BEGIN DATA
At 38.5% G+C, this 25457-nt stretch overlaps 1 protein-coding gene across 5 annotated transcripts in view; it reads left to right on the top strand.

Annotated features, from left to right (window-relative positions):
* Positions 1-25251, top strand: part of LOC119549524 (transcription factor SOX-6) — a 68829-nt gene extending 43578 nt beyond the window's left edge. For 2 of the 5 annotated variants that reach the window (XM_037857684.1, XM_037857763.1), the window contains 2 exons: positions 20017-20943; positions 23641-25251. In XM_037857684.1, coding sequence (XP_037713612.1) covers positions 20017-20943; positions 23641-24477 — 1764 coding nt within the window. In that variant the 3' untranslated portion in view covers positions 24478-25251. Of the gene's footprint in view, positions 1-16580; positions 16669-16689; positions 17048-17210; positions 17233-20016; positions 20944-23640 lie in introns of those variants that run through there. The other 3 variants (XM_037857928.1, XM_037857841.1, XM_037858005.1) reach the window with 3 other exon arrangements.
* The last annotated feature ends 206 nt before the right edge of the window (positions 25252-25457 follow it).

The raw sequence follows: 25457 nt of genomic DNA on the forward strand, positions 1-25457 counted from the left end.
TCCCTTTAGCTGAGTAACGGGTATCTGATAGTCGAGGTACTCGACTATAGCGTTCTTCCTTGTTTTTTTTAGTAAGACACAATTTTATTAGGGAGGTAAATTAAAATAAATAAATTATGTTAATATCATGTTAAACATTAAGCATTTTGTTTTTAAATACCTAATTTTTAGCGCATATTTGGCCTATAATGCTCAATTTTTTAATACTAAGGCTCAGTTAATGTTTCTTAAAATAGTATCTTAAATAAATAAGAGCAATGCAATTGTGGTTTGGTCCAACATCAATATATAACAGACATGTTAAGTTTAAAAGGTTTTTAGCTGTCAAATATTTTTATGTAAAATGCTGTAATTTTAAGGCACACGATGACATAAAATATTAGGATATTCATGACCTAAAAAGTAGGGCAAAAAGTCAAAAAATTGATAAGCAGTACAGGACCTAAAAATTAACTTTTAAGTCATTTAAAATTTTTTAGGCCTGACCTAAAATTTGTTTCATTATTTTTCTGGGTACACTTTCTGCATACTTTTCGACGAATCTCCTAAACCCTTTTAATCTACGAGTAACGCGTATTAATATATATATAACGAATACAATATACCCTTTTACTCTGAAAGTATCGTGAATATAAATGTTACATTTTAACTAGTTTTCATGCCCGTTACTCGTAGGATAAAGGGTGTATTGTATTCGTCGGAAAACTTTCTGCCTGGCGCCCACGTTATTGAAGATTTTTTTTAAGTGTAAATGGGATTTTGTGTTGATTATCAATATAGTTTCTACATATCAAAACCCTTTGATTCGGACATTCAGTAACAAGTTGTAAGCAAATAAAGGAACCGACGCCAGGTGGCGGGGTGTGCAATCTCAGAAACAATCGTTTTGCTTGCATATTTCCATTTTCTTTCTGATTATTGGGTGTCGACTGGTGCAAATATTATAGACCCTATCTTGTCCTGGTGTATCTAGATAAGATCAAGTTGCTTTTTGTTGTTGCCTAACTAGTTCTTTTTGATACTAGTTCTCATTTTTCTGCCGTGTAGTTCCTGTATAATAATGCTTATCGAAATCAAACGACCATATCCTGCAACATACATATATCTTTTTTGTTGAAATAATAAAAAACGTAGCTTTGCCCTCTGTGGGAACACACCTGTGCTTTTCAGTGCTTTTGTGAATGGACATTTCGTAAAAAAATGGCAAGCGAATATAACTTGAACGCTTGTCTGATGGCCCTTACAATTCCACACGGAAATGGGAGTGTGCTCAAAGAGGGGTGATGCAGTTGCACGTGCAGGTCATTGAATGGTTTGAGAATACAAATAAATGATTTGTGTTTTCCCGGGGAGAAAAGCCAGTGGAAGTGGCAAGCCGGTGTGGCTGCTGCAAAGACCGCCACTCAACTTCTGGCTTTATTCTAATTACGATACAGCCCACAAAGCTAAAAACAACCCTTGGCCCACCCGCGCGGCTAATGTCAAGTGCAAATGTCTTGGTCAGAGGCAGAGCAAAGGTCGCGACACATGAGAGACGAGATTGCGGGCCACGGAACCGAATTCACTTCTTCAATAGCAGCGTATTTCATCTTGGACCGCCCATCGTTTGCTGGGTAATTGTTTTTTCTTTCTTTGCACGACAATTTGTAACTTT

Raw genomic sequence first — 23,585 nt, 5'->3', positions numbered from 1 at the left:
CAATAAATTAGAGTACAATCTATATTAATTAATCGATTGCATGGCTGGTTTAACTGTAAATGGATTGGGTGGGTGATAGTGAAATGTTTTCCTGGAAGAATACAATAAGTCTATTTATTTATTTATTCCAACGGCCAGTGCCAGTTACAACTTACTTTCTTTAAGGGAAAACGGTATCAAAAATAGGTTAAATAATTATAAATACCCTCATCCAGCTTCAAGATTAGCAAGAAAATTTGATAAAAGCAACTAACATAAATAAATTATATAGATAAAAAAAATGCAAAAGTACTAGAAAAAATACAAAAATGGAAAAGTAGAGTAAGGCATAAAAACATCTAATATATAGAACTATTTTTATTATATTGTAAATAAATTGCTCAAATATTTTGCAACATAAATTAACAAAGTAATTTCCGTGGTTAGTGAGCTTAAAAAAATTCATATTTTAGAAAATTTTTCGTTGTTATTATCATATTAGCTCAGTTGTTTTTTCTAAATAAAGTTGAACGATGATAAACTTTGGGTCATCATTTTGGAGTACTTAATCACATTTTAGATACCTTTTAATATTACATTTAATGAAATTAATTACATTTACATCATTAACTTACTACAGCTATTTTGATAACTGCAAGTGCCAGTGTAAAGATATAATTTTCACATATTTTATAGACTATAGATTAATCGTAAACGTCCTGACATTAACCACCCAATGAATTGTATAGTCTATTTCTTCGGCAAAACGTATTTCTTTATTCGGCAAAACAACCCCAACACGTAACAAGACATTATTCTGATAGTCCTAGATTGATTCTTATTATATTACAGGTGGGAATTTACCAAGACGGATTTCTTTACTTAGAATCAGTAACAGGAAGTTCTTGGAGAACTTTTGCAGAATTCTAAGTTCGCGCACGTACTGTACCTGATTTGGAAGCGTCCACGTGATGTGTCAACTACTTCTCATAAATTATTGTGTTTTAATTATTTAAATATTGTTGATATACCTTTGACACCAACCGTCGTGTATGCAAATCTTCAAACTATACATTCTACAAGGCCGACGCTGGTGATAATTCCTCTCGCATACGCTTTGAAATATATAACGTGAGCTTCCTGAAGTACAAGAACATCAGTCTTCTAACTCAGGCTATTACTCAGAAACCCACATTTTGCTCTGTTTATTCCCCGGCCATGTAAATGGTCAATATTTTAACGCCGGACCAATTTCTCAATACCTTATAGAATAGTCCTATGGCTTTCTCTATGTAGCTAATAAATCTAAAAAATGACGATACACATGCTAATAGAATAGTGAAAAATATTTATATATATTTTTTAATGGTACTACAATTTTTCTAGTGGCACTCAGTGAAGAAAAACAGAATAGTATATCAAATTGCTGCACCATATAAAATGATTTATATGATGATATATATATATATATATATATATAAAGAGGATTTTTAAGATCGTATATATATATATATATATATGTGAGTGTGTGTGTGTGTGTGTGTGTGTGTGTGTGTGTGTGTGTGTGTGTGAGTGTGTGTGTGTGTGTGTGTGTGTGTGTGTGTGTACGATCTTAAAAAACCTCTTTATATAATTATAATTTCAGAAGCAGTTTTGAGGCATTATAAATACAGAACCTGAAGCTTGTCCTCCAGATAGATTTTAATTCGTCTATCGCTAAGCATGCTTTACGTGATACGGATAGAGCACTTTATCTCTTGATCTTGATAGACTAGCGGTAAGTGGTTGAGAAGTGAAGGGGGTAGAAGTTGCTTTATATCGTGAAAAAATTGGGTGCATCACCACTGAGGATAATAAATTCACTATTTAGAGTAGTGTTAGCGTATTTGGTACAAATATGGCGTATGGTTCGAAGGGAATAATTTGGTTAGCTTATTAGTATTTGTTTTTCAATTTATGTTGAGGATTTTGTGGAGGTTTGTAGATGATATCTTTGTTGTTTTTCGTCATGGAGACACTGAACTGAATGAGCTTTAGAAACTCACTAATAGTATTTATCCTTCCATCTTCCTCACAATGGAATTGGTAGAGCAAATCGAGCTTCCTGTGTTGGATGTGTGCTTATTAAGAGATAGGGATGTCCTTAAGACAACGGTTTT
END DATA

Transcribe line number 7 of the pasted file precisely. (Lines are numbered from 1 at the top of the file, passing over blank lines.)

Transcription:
Raw genomic sequence first — 23,585 nt, 5'->3', positions numbered from 1 at the left: